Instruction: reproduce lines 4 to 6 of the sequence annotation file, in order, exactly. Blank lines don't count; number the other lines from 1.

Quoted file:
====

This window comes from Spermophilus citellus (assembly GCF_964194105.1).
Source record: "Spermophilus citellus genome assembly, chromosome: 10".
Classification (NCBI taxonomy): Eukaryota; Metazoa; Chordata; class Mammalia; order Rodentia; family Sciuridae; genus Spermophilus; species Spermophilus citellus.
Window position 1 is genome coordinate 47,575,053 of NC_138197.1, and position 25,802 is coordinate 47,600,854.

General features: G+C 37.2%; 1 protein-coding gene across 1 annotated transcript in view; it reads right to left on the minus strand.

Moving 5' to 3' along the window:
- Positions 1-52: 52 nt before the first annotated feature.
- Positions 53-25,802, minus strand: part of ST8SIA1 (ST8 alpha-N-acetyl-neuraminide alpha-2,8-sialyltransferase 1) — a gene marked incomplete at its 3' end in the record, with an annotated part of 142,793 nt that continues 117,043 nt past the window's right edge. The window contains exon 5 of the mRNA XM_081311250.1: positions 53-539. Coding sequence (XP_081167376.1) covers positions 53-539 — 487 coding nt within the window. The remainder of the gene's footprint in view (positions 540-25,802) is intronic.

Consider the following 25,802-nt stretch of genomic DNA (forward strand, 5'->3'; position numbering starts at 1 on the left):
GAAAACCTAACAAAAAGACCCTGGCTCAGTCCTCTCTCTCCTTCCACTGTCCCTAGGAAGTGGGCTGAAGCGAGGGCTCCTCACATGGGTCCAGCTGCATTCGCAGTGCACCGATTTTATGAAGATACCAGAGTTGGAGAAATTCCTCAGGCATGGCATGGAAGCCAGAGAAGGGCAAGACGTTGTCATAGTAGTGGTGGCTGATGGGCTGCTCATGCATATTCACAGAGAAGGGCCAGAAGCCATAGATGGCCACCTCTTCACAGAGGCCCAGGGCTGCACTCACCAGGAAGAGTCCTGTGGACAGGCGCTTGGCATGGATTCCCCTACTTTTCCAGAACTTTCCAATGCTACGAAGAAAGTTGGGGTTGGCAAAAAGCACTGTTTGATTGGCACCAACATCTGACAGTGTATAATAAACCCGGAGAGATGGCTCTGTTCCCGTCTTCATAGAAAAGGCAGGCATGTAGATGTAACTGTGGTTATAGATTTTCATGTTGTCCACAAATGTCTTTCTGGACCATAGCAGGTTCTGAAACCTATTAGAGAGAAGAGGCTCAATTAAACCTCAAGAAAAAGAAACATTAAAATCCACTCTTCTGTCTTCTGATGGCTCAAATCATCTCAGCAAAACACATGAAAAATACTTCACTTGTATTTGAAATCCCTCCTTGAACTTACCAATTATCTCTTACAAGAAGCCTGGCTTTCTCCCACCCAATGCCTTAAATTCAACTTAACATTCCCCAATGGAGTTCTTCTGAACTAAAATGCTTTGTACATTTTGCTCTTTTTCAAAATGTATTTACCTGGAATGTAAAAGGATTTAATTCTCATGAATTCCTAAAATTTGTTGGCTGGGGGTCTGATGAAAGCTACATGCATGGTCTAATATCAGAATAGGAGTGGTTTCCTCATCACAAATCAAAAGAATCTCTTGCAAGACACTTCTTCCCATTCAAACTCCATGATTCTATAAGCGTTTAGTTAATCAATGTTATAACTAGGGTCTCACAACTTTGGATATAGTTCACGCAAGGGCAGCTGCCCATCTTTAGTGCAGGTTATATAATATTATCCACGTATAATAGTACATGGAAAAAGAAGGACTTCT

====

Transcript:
Window position 1 is genome coordinate 47,575,053 of NC_138197.1, and position 25,802 is coordinate 47,600,854.

General features: G+C 37.2%; 1 protein-coding gene across 1 annotated transcript in view; it reads right to left on the minus strand.

Moving 5' to 3' along the window: